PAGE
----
Obama will have his way

Softer voices don't mean US policy on Israel has changed.

To the long list of those who were disappointed by President Obama's crushing win in the battle over healthcare reform can be added the name of Prime Minister Benjamin Netanyahu, those of his advisers who persuaded him to take cover until the storm from Washington blew over, and the large number of people, on both sides of the Green Line, that believe Obama is like an East wind: oppressive today, gone tomorrow. Obama's sweet victory is their bitter defeat. If defeat would have turned the US president into a lame duck for the next three years, with minimal ability to shift anything at home or abroad, victory turned him overnight into a horned ram ready to butt anyone who stands in his way until 2016.

The policy of the present government in Jerusalem towards the Palestinians is an easy target, one that will be butted again and again, and the gestures of the US administration towards Israel in recent days, pleasing as they may be for some Israelis, cannot sweeten this reality.

In the "New York Times" last week, Thomas Friedman wrote on Obama's transformation, "In politics and diplomacy, success breeds authority and authority breeds more success. No one said it ever better than Osama Bin Laden: 'When people see a strong horse and a weak horse, by nature they will like the strong horse'".

US Defense Secretary Robert Gates did not name Israel in an interview quoted in the column, but it was obvious to whom he was referring: "When others see the president as a winner or as somebody who has real authority in his own house, it absolutely makes a difference. All you have to do is look at how many minority or week coalition governments there are around the world who can't deliver something big in their own country, but basically just teeter on the edge, because they just can't put together the votes to do anything consequential, because of the divided electorate." President Obama had had "a divided electorate and was still able to muscle the thing through".

The immediate significance of this is that Netanyahu can no longer come to the White House and say he is shackled by his fragile coalition. As far as Obama is concerned, Netanyahu's coalition problem, whether and how to swap Avigdor Liberman for Tzipi Livni, is Netanyahu's problem. For the US president, who has just signed an agreement with Russia on cutting nuclear weapons, there is no reason to stop pushing Israel towards a peace agreement with the Palestinians, one of the pillars of his foreign policy. On the contrary.

But in certain circles, in Israel and in the US, there are those who argue that Netanyahu needn't get ruffled. First of all, they say, mid-term Congressional elections in November will clip Obama's wings because, on the basis of historical precedent, the Democrats can be expected to lose votes, and may even lose their majorities in both Houses of Congress. Secondly, Netanyahu's tough/evasive stance has actually proved itself. Look, they say, Washington seems to be capitulating. The administration's mud-slinging has stopped. If until recently senior administration officials were hinting that Israel had become a burden on the US, now no less a figure than White House National Security Adviser Jim Jones tells us that security relations with Israel are important to the US and that the US Army benefits from Israeli technology and from intelligence cooperation with Israel.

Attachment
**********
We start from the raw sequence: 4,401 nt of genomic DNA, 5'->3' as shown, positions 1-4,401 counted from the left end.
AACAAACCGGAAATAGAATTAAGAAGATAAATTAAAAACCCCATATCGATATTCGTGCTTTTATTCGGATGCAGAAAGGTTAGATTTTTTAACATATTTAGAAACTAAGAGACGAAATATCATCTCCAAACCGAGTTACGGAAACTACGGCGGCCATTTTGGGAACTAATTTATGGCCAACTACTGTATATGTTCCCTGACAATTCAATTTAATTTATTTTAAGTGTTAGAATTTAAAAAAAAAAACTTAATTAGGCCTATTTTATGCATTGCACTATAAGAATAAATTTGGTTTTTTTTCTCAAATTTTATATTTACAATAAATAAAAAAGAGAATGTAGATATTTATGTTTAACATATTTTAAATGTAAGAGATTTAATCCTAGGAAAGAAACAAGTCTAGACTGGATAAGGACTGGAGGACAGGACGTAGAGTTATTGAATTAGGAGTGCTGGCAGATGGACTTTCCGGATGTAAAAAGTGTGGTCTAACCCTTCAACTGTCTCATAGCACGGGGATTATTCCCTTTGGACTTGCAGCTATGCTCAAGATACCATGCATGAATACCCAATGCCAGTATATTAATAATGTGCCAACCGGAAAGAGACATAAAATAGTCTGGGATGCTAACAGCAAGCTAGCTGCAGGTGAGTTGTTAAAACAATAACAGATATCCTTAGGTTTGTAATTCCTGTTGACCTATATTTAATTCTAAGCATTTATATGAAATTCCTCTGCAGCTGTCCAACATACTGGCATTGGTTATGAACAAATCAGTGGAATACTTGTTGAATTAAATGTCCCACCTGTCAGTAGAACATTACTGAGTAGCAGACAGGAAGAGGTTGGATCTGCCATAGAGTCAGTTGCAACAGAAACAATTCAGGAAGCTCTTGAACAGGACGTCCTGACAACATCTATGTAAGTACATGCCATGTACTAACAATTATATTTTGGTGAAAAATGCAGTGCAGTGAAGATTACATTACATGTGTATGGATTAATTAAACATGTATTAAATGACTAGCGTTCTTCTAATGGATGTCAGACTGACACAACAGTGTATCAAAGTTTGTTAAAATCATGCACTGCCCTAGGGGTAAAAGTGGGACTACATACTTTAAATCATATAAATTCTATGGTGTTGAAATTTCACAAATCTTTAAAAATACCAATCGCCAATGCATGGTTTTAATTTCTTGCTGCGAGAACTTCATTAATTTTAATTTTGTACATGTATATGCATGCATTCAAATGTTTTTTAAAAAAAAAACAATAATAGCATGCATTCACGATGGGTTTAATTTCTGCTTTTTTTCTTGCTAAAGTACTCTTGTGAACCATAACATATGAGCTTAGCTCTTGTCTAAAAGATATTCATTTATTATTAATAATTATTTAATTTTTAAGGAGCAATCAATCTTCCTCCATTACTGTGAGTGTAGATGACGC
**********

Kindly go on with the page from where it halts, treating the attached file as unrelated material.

And only the other day, Obama dropped in to Jones' office in the White House where Israeli Minister of Defense Ehud Barak happened to be sitting. These "drop-ins", planned well in advance, are gestures designed to strengthen those whom the White House favors. What is more, Barak was received at the Pentagon with a guard of honor, with every mark of courtesy, even though he met the Defense Secretary twice in March, in Washington, without honors of any kind. There you are, the calming voices say, Obama has learned who he is dealing with. Now he's getting off his high horse. We survived this storm as well.

These are false all-clears. Those who say these things ignore the rapid economic recovery in the US, which will minimize the number of seats the Democrats will lose. More importantly, the change in the administration's attitude to Israel is in the tone, not the substance. It is tactical, not strategic. Obama received and understood the signals from the Jewish establishment, from the Democratic establishment, and from opinion polls in the US and Israel, indicating that he won't achieve his goal by waving the big stick. With soothing gestures, smiles, and a public relations campaign, his chances of success are much higher. Obama looked at Bill Clinton, learned from his ways, and grew wise.

So expect more big gestures by the administration towards Israel in the not too distant future, sources familiar with the new thinking in the White House say. A presidential visit to Israel will be on the agenda, the highlight of which will be an historic speech in the Knesset, that will be a prologue to an Israeli-Palestinian agreement. Obama will have his way, if not by force, then by charm.

Published by Globes [online], Israel business news - www.globes-online.com - on April 29, 2010

© Copyright of Globes Publisher Itonut (1983) Ltd. 2010

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